As Jonathan Turley (from whose blog the link comes) says, "Officers can have bad days and this is not a matter that should lead to termination. However, kids often complain (without such proof) of officers becoming abusive for no reason. The officer clearly used his authority improperly and excessively in dealing with the teenagers...What is remarkable is that the most calm voices in the scene are the teenagers -- a rather bad sign."  
I would like to thank Supreme Court Justice Antonin Scalia, for clarifying the administration's understanding of the constitution. We've had it wrong all these years...

In the interview with the Law in Action programme on BBC Radio 4, he said it was "extraordinary" to assume that the ban on "cruel and unusual punishment" - the US Constitution's Eighth Amendment - also applied to "so-called" torture.

"To begin with the constitution... is referring to punishment for crime. And, for example, incarcerating someone indefinitely would certainly be cruel and unusual punishment for a crime."

Yes, you read that right. If you haven't committed a crime, it's not cruel and unusual to incarcerate you indefinitely.

"I suppose it's the same thing about so-called torture. Is it really so easy to determine that smacking someone in the face to determine where he has hidden the bomb that is about to blow up Los Angeles is prohibited in the constitution?" he asked.

Apparently it's pretty easy after the fact, when someone realizes how valuable the videotapes might be.

HS Students Freak-Out

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 When Administrators Try to Shut-Up Senior "Speak Out"

Redding, Connecticut

100 to 200 students sit-in to protest a controversial decision by school administrators to require classmate Cedric McDougal to revise a speech he submitted to a competition.

It began in the auditorium Thursday, Jan. 31, when students presented speeches submitted for the Senior Speech Competition, also known as "Senior Speak Out."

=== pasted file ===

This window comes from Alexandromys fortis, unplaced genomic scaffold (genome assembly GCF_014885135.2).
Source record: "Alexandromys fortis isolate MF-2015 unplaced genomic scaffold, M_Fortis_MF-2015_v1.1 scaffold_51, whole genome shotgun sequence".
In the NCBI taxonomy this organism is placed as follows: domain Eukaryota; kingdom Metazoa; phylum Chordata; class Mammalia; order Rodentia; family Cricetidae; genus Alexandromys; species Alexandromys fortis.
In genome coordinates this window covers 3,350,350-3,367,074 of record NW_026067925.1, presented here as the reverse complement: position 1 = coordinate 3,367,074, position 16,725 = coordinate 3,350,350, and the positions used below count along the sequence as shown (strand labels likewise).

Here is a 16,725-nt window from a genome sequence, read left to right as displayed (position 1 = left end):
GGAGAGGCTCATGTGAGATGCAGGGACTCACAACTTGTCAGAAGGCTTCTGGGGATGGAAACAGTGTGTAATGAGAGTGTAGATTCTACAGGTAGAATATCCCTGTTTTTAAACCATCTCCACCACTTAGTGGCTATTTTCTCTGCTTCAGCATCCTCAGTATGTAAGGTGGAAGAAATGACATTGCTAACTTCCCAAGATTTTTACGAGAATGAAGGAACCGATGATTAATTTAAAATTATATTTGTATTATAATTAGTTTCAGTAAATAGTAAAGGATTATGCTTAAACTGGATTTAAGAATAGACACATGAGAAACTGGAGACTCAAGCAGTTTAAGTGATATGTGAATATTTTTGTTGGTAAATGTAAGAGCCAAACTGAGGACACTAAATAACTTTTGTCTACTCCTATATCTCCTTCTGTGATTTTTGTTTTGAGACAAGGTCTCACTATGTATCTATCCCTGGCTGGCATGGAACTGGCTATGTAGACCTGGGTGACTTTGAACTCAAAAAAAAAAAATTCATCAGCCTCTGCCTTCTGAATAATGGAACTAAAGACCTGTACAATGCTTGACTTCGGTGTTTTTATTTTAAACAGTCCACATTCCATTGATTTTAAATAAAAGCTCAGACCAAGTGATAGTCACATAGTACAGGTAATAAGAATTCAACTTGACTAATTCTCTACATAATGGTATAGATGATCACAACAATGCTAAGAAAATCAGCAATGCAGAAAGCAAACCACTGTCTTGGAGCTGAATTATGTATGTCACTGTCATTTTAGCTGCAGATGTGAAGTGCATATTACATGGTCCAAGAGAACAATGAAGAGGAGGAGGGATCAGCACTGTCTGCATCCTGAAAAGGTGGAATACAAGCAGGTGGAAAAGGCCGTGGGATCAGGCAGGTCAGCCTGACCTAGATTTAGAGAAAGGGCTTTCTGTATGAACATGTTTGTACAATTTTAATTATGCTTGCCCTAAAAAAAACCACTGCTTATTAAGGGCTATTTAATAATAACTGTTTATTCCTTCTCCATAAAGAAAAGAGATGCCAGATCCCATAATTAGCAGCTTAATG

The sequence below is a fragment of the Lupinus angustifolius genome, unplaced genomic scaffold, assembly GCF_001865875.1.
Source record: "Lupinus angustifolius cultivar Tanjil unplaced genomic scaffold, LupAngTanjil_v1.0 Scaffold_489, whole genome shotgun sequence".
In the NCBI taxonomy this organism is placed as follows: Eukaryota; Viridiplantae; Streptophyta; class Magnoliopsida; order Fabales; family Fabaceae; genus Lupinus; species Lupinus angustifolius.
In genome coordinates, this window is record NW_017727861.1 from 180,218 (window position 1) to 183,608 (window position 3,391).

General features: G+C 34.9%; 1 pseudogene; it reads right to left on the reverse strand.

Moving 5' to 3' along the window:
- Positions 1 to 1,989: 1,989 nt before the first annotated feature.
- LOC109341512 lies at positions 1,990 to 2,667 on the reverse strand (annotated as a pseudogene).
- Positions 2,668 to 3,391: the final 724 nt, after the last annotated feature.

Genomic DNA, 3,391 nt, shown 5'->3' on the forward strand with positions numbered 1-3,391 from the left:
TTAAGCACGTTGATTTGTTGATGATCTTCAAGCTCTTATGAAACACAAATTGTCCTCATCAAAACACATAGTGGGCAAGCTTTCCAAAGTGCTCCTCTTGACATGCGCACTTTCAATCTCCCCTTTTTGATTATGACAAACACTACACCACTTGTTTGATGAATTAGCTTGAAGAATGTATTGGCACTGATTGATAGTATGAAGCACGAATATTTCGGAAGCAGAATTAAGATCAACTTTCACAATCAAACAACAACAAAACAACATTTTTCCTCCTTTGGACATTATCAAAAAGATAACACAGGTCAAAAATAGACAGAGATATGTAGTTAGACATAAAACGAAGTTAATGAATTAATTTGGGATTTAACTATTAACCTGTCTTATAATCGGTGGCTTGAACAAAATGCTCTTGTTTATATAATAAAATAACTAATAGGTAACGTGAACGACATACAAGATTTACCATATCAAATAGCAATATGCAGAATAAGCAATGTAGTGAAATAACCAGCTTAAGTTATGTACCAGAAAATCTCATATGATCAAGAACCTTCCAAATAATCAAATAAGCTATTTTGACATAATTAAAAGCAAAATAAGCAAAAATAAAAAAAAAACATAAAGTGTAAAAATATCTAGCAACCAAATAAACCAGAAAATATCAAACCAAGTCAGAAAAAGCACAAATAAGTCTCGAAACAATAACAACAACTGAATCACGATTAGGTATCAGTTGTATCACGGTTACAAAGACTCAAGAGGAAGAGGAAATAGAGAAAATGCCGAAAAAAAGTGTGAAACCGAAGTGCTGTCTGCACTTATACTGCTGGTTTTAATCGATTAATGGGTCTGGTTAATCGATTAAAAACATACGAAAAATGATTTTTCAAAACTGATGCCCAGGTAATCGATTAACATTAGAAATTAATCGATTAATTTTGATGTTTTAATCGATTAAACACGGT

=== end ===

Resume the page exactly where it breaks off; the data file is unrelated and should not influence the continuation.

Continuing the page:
For the competition, seniors craft and present speeches on a topic of their own choosing in English classes. The speeches are voted on and whittled down to the best six, which are presented to the entire student body in two successive assemblies.

Cedric was among those seniors whose speech made it to the final round. Though the speech had been approved by the English Department, he was told by administrators in the weeks prior to the speakout that obscenities needed to be removed from his speech, which he agreed to do, he said.

But the afternoon before the day of the presentations, he was notified that full excerpts would also need to be removed or revised from the speech before it could be presented. Cedric said he considered this, but decided to not present on the basis the removal would have changed his message, and that it would have taken time to rewrite the speech.

"I was sort of forced into that position," Cedric said. "At least, that's how I felt."
The next day, however, as the assembly came to a close, Cedric took the stage and began to recite the uncensored version of his speech. Amidst a standing ovation, he was promptly escorted out of the auditorium by administrators.

The administration that came into office by getting a "superior" court to over-rule a lower court, is pushing hard to have two of its monuments to civil liberties, the "secret court" warrants provisions of the Patriot Act  and the claim of total executive freedom to designate enemy combatant status without providing reasons or details, both protected and extended the same way, by over-turning lower court rulings.

Meet The New Boss?

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Barack Obama was against the death penalty. Then he was for the death penalty but in favor of a moratorium like the one imposed by Republican Gov. George Ryan (as an expression of the concern people have about the increased evidence of many false convictions for crimes in general).  Now candidate Obama is simply in favor of the death penalty.

Obama comes off a bit better than the other Presidential candidates (at least the ones who might actually get elected, i.e. not Ron Paul) in this SF Chronicle article about the various candidates stands on the death penalty, crime and punishment, and the war on drugs -- but the piece doesn't leave much for antiauthoritarian types to feel hopeful about.

The piece focuses substantially on the "good old days" under President Clinton, which may give us a hint of what to expect from a neo-Clinton administration:

"Bill Clinton, by contrast, interrupted his 1992 presidential campaign and flew back to Arkansas for the execution of a brain-damaged killer named Rickey Ray Rector. As president, Clinton signed a 1994 crime bill that included a major expansion of the federal death penalty; according to the New York Times, first lady Hillary Clinton lobbied fellow Democrats for that provision. Bill Clinton also signed a 1996 law restricting state prisoners' ability to appeal their convictions and sentences in federal court."